You can also hold your own feet! (I’ve been holding mine all day, on and off!)

  2. Thanks for giving an eloquent voice to both our fears and our power as children’s musicians and music educators, and all adults.

  3. Keep up all the great work, Liz! Thank you for the beautiful and caring article.

  4. Thank you Liz; our thoughts and prayers have been with Boston since the beginning of this horrible event, along with Newtown and all the other terrible tragedies since the fall. The magnitude and frequency with which these crises have been occurring must make children feel particularly anxious and vulnerable as it does to adults, but maybe more so because they don’t understand so many things yet. So aren’t we lucky to have a treasure trove of music in our “comfort tool box,” plus access to so many children, so we are in great position to help heal.

    Unfortunately in my area (Long Island) touching children we work with in the schools is a big no-no; no hugs, certainly no feet (thanks Eve; interesting treatment I’ll try on myself!). Isn’t it a sad commentary on our society that 1. these horrible events happen at all and 2. hugging a child is verboten???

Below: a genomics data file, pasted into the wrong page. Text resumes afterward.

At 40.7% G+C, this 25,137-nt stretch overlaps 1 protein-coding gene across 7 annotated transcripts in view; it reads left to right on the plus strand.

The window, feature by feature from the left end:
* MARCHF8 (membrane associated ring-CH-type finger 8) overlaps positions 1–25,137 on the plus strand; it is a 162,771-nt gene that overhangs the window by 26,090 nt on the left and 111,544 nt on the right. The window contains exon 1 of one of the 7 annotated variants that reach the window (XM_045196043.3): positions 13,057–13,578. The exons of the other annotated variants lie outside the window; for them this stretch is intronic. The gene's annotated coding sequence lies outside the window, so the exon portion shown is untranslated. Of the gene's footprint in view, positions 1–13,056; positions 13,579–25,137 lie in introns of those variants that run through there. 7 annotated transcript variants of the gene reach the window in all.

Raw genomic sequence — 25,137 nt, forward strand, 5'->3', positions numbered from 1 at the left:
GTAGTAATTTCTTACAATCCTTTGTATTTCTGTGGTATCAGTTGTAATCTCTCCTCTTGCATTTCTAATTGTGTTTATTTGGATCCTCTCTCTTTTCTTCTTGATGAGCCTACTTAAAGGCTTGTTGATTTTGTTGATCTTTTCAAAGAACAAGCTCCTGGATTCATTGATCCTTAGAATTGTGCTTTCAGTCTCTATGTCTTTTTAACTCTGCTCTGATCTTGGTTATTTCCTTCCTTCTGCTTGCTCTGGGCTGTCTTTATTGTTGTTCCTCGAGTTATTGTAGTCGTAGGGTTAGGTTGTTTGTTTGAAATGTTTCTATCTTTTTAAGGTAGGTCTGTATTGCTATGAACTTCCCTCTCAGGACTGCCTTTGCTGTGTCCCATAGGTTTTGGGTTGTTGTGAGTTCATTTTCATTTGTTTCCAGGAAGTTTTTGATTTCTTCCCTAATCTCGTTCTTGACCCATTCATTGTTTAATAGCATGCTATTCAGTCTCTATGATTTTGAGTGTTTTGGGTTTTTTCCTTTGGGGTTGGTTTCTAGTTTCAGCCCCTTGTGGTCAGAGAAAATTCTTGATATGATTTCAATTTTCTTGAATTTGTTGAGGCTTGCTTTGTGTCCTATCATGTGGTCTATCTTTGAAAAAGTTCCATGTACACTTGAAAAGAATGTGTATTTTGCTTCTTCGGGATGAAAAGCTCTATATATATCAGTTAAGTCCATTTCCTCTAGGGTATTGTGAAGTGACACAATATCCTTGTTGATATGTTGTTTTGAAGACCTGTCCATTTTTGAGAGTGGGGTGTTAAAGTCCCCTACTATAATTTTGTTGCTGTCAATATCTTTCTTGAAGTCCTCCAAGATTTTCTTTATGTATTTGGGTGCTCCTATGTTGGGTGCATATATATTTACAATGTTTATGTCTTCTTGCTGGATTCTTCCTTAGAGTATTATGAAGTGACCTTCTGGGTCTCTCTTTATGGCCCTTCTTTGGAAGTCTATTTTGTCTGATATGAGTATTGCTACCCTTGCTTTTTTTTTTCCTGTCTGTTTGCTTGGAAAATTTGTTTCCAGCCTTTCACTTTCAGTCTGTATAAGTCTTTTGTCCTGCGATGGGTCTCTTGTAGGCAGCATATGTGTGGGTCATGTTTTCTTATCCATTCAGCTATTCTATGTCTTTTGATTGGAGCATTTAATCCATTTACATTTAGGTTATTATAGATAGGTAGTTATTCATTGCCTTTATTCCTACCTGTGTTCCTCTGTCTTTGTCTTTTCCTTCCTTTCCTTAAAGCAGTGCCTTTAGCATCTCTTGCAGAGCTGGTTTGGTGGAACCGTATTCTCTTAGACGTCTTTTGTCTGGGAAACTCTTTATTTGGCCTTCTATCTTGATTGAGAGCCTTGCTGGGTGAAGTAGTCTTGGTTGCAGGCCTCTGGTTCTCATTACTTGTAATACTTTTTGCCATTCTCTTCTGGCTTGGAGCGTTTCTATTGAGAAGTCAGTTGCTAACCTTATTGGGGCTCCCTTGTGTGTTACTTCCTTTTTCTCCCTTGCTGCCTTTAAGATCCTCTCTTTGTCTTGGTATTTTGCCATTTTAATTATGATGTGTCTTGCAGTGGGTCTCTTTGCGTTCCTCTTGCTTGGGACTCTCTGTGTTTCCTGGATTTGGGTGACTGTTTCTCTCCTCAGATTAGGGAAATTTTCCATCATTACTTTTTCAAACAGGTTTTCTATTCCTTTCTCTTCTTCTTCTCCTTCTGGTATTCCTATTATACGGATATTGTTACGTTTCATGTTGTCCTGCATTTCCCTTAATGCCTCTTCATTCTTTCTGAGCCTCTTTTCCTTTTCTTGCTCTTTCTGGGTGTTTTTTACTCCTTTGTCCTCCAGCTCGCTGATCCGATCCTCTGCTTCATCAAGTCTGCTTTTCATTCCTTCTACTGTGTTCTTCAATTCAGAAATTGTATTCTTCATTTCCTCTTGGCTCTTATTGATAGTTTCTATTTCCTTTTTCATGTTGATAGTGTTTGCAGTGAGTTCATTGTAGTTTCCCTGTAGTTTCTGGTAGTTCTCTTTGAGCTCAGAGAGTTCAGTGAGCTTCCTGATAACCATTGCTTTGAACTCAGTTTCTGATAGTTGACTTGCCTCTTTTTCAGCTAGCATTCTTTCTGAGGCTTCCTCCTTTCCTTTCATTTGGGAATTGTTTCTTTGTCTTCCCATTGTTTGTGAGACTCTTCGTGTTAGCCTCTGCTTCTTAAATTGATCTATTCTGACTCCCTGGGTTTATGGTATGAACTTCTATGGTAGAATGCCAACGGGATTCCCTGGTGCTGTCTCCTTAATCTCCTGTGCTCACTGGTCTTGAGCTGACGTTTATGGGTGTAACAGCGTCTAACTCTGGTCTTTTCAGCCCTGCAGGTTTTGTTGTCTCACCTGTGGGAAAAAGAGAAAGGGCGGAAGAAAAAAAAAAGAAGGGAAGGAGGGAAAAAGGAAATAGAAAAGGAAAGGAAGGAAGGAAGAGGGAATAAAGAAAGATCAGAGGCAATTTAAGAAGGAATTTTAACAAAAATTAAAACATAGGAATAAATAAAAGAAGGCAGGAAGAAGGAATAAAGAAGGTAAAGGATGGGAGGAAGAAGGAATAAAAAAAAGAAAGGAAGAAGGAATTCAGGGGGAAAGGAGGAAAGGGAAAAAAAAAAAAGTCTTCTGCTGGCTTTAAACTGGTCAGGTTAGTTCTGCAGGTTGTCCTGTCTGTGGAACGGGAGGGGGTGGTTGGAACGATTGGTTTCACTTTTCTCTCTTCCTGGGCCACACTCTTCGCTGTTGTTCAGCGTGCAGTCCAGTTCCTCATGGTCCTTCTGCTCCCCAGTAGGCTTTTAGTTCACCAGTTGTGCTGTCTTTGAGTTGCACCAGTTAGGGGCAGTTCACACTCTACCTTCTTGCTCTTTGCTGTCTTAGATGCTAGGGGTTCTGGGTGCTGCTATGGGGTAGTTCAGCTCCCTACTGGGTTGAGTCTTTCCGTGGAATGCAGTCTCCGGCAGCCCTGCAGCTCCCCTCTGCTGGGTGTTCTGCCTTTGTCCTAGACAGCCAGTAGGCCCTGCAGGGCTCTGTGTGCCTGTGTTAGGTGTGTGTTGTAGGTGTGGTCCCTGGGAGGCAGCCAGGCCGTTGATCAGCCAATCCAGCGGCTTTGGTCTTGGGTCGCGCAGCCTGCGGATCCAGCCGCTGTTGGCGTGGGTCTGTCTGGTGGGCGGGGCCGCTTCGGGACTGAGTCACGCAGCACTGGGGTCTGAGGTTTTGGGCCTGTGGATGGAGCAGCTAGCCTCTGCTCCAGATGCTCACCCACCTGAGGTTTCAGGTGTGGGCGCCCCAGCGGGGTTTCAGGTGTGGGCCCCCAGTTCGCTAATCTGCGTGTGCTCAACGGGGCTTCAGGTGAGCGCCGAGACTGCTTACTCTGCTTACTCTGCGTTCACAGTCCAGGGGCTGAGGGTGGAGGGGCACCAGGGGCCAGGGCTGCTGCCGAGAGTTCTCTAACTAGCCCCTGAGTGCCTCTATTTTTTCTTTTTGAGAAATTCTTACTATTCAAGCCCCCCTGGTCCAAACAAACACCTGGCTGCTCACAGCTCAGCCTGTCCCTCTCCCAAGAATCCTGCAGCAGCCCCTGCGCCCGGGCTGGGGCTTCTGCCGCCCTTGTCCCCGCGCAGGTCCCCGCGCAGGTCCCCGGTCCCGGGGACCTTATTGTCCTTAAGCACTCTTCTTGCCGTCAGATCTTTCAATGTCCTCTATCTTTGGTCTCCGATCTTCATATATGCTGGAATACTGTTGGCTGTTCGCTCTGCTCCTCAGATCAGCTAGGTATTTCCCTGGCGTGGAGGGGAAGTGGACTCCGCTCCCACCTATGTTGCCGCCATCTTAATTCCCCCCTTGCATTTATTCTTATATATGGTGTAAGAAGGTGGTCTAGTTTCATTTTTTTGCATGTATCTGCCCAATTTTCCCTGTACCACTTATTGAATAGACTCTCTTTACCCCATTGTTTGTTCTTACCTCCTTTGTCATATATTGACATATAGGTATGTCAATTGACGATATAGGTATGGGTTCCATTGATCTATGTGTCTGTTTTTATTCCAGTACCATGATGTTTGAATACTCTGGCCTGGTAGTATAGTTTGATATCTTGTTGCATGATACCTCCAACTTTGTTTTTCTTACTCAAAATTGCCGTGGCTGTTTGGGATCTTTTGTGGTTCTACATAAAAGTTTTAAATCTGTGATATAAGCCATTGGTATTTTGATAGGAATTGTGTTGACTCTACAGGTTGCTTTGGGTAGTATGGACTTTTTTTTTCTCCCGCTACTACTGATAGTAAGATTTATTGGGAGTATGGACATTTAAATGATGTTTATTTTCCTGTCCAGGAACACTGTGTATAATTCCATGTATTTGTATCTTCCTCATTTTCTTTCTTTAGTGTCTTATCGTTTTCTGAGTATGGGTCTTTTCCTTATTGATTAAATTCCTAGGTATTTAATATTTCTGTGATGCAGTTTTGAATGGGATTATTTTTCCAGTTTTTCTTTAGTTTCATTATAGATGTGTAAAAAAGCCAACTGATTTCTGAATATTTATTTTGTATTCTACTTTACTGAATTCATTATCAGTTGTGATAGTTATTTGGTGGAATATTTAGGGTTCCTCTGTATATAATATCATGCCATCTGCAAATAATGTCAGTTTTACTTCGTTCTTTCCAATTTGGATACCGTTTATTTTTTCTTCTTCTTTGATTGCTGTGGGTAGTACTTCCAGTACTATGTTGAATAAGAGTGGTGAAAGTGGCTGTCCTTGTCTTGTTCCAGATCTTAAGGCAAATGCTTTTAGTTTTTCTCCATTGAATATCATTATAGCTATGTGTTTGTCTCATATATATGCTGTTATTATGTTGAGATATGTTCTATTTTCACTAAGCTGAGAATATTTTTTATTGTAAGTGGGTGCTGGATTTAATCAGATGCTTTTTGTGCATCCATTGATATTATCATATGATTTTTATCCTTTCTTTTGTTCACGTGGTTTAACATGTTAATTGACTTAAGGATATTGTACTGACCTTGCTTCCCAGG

5. Thanks Liz
    Your article was helpful and important.

  6. Thanks, Liz, for a thoughtful and timely article. As I was reading, I remembered the verse that Fred Small wrote to his song “I Want a Hug” which originally was a song for adults, about a therapist who was reprimanded because he dared to hug his clients.
    This verse enabled the song to be sung with children, and it goes “When I was a little bitty baby child, my mama would hold me tight. My papa would come and pick me up when I got scared at night. The years have passed, I’ve grown so fast, and mostly I feel strong, but timid or bold, I’m never too old to sing this cozy song.” Then the chorus: “I want a hug when we say hello, I want a hug when it’s time to go, I want a hug ’cause I want you to know I’m awfully fond of you…..” Seems as though, in places such as Patricia describes where hugging is verbotem, one could at least sing about it….